· Features

Move your HR career onwards and upwards, part two

January is the month of new beginnings, so what better time to assess your next career move?

HR magazine explains how to get from where you are to where you want to be.

From HRD to… consultant

What’s the opportunity?

It’s like journalists switching to PR – moving to the ‘dark side’. But as Niall Cluley, ex-HRD at Fitness First (who three months ago joined engagement consultancy Dragonfish) explains, moving to consultancy is not only a chance to give back, but reinvigorates an HRD’s personal development. “It’s an opportunity to apply my skills across a much wider range of sectors and distribute the experience I’ve gained to more people,” he says. “For me consultancy is a strategic three- to five-year ‘timeout’, to give me skills that will make me a better HRD for when I decide to go back in-house.”

Growth in HR niches means consultancies are crying out for former HRDs to give credibility to their offerings. But this comes with responsibility. “Being an ex-HRD helps get your foot in the door, but you have to be careful of giving the impression you know a client’s business – because no-one ever does,” says former global HRD at Pentland Brands Tim Pointer, now founder of Starboard Thinking. “You need to understand their problems and how you can help. Good HRDs-turned-consultants should know the right questions to ask.”

The right HR type

“When the CIPD analysed the sector it declared HR the least professionally agile, with members least willing to take on risk – but that’s exactly what a HRD moving to consultancy has to get to grips with,” says Alex Swarbrick, a senior consultant at Roffey Park who was formerly head of HR at The Work Foundation. “There’s lots of opportunity but there’s plenty of competition too, so you need to decide your USP quickly.” He adds: “Some consultants pitch themselves as an extra pair of hands, others as more strategic thinking partners.”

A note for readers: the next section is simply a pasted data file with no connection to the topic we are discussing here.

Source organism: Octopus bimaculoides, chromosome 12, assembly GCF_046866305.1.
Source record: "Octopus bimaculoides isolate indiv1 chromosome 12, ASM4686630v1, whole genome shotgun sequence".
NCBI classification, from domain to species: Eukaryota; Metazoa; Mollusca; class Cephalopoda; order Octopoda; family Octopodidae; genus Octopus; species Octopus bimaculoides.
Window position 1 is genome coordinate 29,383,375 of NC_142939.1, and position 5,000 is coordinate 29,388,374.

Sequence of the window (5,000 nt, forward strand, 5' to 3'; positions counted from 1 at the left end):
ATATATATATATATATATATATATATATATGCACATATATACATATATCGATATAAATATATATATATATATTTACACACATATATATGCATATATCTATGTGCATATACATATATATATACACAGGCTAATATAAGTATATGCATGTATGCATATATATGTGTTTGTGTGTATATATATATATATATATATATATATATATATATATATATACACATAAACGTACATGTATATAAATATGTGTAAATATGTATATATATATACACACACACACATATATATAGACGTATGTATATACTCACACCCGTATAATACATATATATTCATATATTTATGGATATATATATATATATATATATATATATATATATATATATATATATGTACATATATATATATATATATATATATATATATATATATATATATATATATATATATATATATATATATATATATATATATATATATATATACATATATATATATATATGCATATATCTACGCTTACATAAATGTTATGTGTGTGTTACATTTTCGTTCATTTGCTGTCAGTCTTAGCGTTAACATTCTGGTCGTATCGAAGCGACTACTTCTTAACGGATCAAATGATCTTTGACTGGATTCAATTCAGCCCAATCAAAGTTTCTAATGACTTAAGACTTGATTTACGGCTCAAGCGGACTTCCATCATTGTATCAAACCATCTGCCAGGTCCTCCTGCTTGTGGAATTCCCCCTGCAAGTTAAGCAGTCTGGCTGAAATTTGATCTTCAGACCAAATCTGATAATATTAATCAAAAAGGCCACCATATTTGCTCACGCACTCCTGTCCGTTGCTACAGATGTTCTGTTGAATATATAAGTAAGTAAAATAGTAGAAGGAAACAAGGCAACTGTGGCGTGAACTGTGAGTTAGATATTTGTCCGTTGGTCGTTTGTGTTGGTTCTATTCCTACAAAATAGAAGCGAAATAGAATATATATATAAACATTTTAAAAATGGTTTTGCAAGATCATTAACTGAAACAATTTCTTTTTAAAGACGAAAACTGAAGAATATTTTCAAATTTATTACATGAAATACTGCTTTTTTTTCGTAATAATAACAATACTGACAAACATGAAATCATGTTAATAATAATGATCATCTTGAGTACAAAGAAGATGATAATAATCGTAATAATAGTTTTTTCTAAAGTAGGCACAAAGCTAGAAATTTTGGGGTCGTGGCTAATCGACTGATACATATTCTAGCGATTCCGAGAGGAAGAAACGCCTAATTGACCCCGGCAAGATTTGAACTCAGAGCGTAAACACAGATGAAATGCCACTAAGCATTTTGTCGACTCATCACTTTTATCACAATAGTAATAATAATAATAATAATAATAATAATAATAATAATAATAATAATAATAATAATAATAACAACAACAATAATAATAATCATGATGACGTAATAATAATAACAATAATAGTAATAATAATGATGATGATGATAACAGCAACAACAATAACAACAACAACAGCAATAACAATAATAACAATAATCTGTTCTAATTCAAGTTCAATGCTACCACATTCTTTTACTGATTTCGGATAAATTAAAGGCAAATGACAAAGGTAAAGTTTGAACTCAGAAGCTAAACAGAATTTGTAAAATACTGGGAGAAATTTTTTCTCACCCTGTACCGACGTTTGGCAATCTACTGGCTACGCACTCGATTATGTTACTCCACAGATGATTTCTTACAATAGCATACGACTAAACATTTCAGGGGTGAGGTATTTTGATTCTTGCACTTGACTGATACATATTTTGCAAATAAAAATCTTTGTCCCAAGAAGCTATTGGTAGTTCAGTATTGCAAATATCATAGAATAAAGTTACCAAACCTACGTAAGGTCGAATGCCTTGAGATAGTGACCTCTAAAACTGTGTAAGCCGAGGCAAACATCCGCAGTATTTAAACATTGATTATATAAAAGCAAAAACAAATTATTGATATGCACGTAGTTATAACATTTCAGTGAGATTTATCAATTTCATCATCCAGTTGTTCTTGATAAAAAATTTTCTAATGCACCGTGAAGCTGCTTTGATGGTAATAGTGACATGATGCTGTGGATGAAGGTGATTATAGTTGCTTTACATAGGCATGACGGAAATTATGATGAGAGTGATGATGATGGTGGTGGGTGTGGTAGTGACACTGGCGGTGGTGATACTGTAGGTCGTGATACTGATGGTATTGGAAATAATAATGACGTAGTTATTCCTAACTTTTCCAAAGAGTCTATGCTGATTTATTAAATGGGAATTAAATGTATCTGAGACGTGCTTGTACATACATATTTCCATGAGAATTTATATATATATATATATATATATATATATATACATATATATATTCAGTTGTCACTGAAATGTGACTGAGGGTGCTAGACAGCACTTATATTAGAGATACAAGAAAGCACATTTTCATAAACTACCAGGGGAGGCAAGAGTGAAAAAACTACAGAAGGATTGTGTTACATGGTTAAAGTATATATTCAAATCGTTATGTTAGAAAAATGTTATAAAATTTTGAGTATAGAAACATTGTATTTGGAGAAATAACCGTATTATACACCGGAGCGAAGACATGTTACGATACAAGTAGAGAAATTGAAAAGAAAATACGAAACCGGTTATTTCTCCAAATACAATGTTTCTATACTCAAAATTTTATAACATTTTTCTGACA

“A key requirement is enjoying networking, and being prepared for this to be how work comes,” says Pointer. “You need to be comfortable with the ebb and flow of work, and you have to work to other people’s deadlines. This means being low on ego. You have to realise you’re not in a senior role anymore.”

But the biggest personality trait needed, argues Cluley, is adaptability: “The worst consultants are those who come in and say it’s ‘their model’. Part of making a successful transition is listening and becoming part of the client’s team. This requires being curious and wanting to share.”

Making it happen

“It’s not a given a successful HRD will be a successful consultant,” says Jamie Homer, former international business development and HRD at Urban Outfitters, now partner of Princedale Partners. “Luckily I had a unique role – I mixed international with HR and business development so I already

had many of the consultancy skills I needed. Those wanting to switch must build their ‘consultancy’ skills up while they’re still an HRD – start by becoming an internal consultant, dealing with as many stakeholders as you can, and become the enlightened expert in the organisation.”

Cluley says all aspiring consultants should begin to promote their point of view externally – either via LinkedIn articles or at conferences – and aim to consult in the areas they’re passionate about, because it’s passion clients ultimately buy into. As Swarbrick argues, identify your strengths so you can play to these: “Having the knowledge/technical skills should be a given, so it’s more about developing your relationship-building skills, your best modus operandi and identifying what your personality is. After all, the key job of a consultant is making sure that what you offer is more appealing than what anyone else can offer.” Peter Crush